The parent company of a Hong Kong auction house involved in the loss of a HK$28 million painting that possibly ended up in a landfill site after being dumped by cleaners, has said that damages will be “compensated properly”.
In a statement released from Beijing last night, Poly Culture Group Corporation, said: “The [corporation board] wishes to emphasise that Poly Auction Hong Kong has maintained insurance coverage for the auction items in terms of the administration of auction items at the preview exhibitions and auctions.
“All the damages or loss of auction items within our scope of insurance coverage will be handled and compensated properly in accordance with the related insurance laws and regulations in Hong Kong.”
The group also said it was satisfied the incident would not have a “material adverse impact” on the business and operating results of the auction house.
When contacted by the South China Morning Post today, the group said it was still investigating the incident and refused to make further comment.
The Chinese ink wash painting, Snowy Mountain, by Cui Ruzhuo, went under the hammer for HK$28.75 million in a sale on Monday, held at the Grand Hyatt Hongkong in Wan Chai. It was found to have gone missing after an employee of Poly Auction Hong Kong carried out stocktaking the next day.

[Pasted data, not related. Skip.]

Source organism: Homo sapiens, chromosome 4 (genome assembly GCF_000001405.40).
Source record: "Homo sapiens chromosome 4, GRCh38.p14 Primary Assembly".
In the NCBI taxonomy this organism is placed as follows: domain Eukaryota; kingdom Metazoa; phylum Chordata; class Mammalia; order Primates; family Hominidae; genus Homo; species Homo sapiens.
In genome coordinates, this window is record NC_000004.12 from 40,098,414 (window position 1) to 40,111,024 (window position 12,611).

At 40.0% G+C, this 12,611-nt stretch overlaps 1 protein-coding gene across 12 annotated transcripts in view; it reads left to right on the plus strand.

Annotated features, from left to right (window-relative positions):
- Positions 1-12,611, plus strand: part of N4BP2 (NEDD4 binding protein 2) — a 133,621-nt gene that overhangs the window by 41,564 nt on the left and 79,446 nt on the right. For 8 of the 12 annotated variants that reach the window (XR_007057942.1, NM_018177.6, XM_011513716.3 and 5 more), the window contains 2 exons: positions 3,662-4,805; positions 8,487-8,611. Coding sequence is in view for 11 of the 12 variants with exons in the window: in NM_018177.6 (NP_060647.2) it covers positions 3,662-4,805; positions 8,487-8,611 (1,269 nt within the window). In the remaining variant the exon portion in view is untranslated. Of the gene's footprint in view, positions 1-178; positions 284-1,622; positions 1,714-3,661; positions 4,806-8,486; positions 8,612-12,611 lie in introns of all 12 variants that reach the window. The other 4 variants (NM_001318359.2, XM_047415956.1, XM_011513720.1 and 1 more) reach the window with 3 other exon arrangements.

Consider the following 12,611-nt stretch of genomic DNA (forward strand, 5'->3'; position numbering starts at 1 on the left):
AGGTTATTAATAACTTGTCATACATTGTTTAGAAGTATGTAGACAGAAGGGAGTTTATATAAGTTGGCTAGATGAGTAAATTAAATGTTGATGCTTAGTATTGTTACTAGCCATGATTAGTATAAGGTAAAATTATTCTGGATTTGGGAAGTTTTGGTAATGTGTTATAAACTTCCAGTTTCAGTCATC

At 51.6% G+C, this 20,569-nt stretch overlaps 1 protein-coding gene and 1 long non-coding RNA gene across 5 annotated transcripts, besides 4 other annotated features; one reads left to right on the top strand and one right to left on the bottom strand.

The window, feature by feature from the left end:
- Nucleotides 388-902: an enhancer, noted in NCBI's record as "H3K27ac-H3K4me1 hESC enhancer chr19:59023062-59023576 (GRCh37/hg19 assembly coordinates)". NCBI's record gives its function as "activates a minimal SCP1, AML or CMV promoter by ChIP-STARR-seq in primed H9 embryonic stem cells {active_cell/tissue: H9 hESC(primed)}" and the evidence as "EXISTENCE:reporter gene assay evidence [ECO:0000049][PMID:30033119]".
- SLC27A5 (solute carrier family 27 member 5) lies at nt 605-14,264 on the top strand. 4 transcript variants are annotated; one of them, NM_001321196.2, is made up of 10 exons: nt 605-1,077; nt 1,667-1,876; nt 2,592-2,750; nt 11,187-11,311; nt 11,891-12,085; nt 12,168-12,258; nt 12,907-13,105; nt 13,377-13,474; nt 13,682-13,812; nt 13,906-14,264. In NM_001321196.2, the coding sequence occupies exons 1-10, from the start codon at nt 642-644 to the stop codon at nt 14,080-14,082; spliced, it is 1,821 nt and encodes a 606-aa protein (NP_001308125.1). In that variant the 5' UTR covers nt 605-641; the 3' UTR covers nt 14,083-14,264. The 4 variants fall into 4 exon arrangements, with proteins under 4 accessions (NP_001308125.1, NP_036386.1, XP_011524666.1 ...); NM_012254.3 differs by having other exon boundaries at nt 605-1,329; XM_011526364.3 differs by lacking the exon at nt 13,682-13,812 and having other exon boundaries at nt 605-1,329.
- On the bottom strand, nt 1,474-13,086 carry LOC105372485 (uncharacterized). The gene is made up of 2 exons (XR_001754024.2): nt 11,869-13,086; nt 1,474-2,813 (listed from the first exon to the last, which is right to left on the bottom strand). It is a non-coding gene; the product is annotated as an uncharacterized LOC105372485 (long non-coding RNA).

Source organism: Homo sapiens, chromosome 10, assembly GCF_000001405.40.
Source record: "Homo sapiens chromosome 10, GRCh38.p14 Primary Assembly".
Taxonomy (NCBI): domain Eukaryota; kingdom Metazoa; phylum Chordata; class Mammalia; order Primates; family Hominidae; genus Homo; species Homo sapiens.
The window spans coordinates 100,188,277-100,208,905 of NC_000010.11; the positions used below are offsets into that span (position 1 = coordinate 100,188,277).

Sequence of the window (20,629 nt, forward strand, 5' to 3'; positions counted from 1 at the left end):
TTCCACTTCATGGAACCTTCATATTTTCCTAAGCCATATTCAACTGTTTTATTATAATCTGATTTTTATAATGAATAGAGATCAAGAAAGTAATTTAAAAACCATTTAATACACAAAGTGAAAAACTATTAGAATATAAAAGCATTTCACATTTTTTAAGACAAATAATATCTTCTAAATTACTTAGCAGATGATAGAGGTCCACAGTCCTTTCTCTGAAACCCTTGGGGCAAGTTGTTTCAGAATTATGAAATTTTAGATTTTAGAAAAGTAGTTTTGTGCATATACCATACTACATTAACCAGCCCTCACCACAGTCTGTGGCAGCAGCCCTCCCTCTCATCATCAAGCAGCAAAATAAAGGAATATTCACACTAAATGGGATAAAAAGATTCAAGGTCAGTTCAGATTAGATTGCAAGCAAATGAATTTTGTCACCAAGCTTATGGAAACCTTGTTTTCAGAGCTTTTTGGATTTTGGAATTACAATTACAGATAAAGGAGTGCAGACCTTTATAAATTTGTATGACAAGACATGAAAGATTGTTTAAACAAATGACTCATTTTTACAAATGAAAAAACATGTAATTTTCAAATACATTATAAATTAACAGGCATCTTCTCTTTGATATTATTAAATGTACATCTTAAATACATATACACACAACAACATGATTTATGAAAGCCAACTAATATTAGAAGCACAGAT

A subsequent police investigation indicated the painting had been mistaken as rubbish by cleaners and was dumped, believed to have been buried in a landfill in Tuen Mun.
Poly Auction Hong Kong yesterday told police it would not pursue the matter. The case which was first classified by police as “theft”, was being treated as “lost property”.
Poly Culture operates as a culture and art company in China, where its business also includes performance and theatre management, cinema investment and management, in addition to art business and auction.
A Poly Auction Hong Kong spokesman was unavailable for comment today.